3 Matching Annotations
  1. Jan 2023
    1. Woit does provide problems, but they are all at the back of the book. It would have been better to see them between chapters. That provides a natural break in the material and gives the student a quick check on his understanding.

      Homework problems are pedagogical devices and many (most) authors place them in the text near where they would be profitably be done. They also provide a useful break in the text to prompt more novice students to actually perform them at the end of a section.

      More advanced students, however, should have caught on eventually at the need to work out examples for themselves which are presented in a textbook, but they should also be seeking out additional problems where ever they appear in the text, not to mention seeing out any outside additional problems, making up their own, and exploring any additional questions these pose.

      In mathematics textbooks this working of problems, expanding on them and seeking out new ones is often a large part of what is lurking behind the sometimes nebulous sounding idea of "mathematical sophistication". The rest of that equation typically includes experience with the various methods and means of proofs and some basic background in logic.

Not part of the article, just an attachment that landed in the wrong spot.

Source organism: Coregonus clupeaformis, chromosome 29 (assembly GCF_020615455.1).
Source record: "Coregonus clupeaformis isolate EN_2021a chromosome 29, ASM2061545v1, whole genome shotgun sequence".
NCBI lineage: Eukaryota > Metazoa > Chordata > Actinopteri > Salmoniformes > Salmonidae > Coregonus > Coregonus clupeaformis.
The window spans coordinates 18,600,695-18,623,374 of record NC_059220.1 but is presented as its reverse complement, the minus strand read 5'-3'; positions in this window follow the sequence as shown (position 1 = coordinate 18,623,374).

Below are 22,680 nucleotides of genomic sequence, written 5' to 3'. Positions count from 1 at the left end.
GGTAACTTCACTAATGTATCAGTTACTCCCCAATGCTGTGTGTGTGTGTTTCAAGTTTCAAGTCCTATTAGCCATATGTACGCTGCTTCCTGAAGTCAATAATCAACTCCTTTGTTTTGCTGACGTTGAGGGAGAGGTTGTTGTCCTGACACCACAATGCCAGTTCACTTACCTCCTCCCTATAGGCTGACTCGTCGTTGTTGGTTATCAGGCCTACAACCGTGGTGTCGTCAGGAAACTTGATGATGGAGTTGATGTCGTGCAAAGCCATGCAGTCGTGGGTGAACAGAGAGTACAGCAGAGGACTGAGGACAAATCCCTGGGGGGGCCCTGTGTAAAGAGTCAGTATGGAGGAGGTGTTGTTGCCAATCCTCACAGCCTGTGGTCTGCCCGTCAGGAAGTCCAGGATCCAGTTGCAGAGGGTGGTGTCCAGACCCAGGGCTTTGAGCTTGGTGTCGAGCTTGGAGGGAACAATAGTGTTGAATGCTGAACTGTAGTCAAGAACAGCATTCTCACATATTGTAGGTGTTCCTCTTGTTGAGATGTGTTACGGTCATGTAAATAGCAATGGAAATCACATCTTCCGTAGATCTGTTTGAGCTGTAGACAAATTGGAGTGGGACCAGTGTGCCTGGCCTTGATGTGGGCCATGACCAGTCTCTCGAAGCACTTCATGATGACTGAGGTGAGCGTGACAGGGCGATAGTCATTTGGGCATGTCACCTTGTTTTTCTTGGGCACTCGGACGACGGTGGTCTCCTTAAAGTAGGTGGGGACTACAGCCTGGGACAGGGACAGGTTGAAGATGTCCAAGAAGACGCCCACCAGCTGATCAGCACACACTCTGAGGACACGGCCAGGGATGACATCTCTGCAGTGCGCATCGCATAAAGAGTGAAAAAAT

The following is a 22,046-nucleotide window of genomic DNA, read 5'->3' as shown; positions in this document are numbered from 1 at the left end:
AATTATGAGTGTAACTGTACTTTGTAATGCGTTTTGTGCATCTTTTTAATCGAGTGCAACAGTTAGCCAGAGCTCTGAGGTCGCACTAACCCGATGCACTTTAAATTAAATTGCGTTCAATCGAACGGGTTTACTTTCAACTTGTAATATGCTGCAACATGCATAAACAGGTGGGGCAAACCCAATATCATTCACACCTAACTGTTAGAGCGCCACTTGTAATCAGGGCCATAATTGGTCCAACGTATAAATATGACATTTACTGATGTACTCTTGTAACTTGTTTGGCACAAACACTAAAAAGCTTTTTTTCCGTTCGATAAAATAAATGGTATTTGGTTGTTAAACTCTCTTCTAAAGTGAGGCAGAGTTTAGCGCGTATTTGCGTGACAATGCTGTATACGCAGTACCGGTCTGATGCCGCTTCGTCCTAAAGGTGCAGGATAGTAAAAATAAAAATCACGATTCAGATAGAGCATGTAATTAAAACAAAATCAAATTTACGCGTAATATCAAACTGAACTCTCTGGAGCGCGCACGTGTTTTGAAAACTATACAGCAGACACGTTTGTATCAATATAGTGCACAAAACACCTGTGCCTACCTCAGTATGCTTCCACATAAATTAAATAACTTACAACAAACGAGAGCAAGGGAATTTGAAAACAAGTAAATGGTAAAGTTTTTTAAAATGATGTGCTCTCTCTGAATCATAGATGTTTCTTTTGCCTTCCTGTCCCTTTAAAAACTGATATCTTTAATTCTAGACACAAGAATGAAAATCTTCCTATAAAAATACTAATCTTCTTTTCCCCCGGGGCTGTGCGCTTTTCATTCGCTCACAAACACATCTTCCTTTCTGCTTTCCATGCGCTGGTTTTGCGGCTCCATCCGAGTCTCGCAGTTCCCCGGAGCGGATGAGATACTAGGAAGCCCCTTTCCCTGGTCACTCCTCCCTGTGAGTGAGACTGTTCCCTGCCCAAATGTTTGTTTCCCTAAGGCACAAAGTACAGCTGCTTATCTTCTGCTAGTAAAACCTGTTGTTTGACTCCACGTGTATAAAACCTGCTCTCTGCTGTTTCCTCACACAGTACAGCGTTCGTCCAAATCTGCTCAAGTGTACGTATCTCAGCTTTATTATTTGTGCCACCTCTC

1. One even better plan is to get regular library index cards and, afterthe lecture is fairly well learned, transfer the points underlined to them, onecard to a lecture. These cards can be carried about and studied at oddmoments. One is enabled by their use to get the perspective view of thelecture which brings out the sense of values which one loses when onestudies the notes in their mass of detail only. With the skeleton in mindone has little difficulty in recalling the details .

      Here again he comes close to some of the methods and ideas of having flashcards for spaced repetition, but isn't explicitly aware of the words or techniques. Note that he also doesn't use the word flashcard. When was the word first used?

      Rewriting things as flashcards also tends to be a part of the spaced repetition itself.

      By cutting the notes up he's specifically decontextualizing them so as to make one's memory be better tested in coming up with the solutions/answers as they are more likely to appear on a test, decontextualized from the original lecture.

  2. Nov 2022